The two main elements of the new Forum of Trajan were an open piazza and a basilica, and both were astonishingly large. The entire Forum of Nerva would have fit within the basilica, and the piazza, its open area alone measuring more than 80m in width and 120m in length, was large enough to hold almost the entire Forum of Augustus. This piazza, the heart of the Forum, was paved with imported marbles and surrounded by a colonnade. Atop this colonnade were inscriptions stating that the whole complex had been built using the spoils of war taken by the emperor. One of the functions of this massive open space was to provide a setting for public business and ceremony. For example, the successor of Trajan, Hadrian, performed in it a great ceremony of burning debt records. Later, during a time of dire military need, the emperor Marcus Aurelius used it as a venue for a great auction of the imperial possessions. Another function was to provide a display area in which to exhibit honours to great Romans. Naturally, the greatest honour went to Trajan himself, who was immortalised by a great equestrian statue, cast in bronze, gilded, and placed atop a pedestal in the centre of the piazza. The size of this statue was so great that it defied replication by any later rulers. When the emperor Constantius visited the Forum of Trajan in the 4th century, he declared somewhat rashly that he would order a copy of this horse to be made. One of his companions, a Persian prince named Ormisda, replied wittily that first the emperor should build a new stable, if he could, so that the proposed new steed might roam as freely as the one they saw before them. The base of this statue has recently been discovered in the centre of the Forum piazza, and its measurements give us an idea of the size of the horse which Constantius desired to copy: the horse and rider together (not including the base) may have been as much as 12 metres tall. By comparison, the famous equestrian statue of Marcus Aurelius, which now stands on the Capitol, is only about one third as large.

Beyond the eastern end of the piazza was a multi-level market, in which spices and other luxuries were sold. The solid brickwork of this structure has proven so enduring that, except for the column, it is today the best preserved element of the forum complex. The north end of the piazza was dominated by the basilica. Its huge interior space (120m by 55m) was covered by a timber and tile roof supported on a forest of massive columns, and was enlarged by the provision of apses at each end. Its decoration was sumptuous. The walls and floor were clad in marble, and the roof was covered with bronze tiles thickly gilded. This sheltered yet extremely imposing space would have provided a suitable setting for public business, especially important trials. The dual apses, unusual for a Roman basilica, may have been added to double the space available for such affairs.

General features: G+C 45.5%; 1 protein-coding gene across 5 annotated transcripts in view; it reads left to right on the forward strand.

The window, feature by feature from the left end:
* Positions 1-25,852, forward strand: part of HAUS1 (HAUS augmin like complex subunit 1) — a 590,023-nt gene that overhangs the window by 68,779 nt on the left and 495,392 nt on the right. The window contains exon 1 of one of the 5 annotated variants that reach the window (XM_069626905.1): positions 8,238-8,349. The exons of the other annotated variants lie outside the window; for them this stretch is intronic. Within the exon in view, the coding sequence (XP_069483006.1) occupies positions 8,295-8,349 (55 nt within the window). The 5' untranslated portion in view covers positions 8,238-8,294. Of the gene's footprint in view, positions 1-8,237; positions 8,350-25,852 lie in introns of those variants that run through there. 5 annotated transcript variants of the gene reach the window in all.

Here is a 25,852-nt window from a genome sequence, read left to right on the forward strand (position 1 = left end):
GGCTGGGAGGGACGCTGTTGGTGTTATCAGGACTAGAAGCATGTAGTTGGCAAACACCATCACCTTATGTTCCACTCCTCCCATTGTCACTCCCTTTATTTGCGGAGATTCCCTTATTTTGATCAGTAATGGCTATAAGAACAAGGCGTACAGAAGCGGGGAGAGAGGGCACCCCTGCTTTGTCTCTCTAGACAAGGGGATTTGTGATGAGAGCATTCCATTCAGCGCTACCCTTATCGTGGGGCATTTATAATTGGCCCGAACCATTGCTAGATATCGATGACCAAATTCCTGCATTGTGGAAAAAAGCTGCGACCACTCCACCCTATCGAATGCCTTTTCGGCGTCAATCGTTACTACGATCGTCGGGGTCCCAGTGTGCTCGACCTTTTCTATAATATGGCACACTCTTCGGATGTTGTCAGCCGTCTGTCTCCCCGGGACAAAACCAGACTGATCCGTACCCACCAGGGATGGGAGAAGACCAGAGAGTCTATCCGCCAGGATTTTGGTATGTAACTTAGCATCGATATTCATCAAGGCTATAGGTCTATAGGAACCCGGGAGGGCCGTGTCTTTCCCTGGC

When finally sated with the sights of the grand piazza, exhausted by the bustle of the market, and overwhelmed by the fervent pleading of the advocates in the basilica, a visitor could exit the north side of the basilica and enter a much different environment. Walking out through the last row of imposing columns, our visitor would emerge into a small courtyard on the other side of the basilica. This courtyard was flanked to the west and east by two libraries, one for Latin and one for Greek texts. It is not certain what lay to the north. A temple to the divine Trajan has been suggested, but no remains of such a building have been found in this area. However, a visitora's attention would be immediately drawn to the imposing monument which stood in the centre of the court: the column of Trajan.

Experiencing Trajan's Column

(See sketch of column and immediate context.)

The column of Trajan was a unique monument. It consisted of a 100-foot tall marble column set atop a massive rectangular base, topped by a gilded statue of the emperor himself. Columnar monuments, albeit smaller in scale, were not new to the Romans; there were three things, however, which made this monument particularly novel: the chamber carved in its base to house Trajan's ashes, the spiral staircase which wound upwards within its otherwise solid marble shaft to a viewing platform at its top, and, most of all, the continuous sculpted frieze which decorates the exterior of the column. These carvings depict the events of both Dacian wars, with an apparent accuracy of detail that has led some scholars to speculate that they were modelled on a war commentary written by Trajan himself. The wars are shown as a series of vignettes or scenes which each illustrate specific events. The scenes cover the entire range of Roman military activity, from fighting to collecting food, from marching to building. They also show many details of the land the Romans passed through - and of the enemies they fought. The figures in the carvings (over 2,000 appear) are executed at about 2/3 life size, and are so finely detailed that they cannot be fully appreciated from the ground. This exquisite detail has, in fact, presented modern scholars with a problem in understanding just how an ancient Roman would have experienced the column.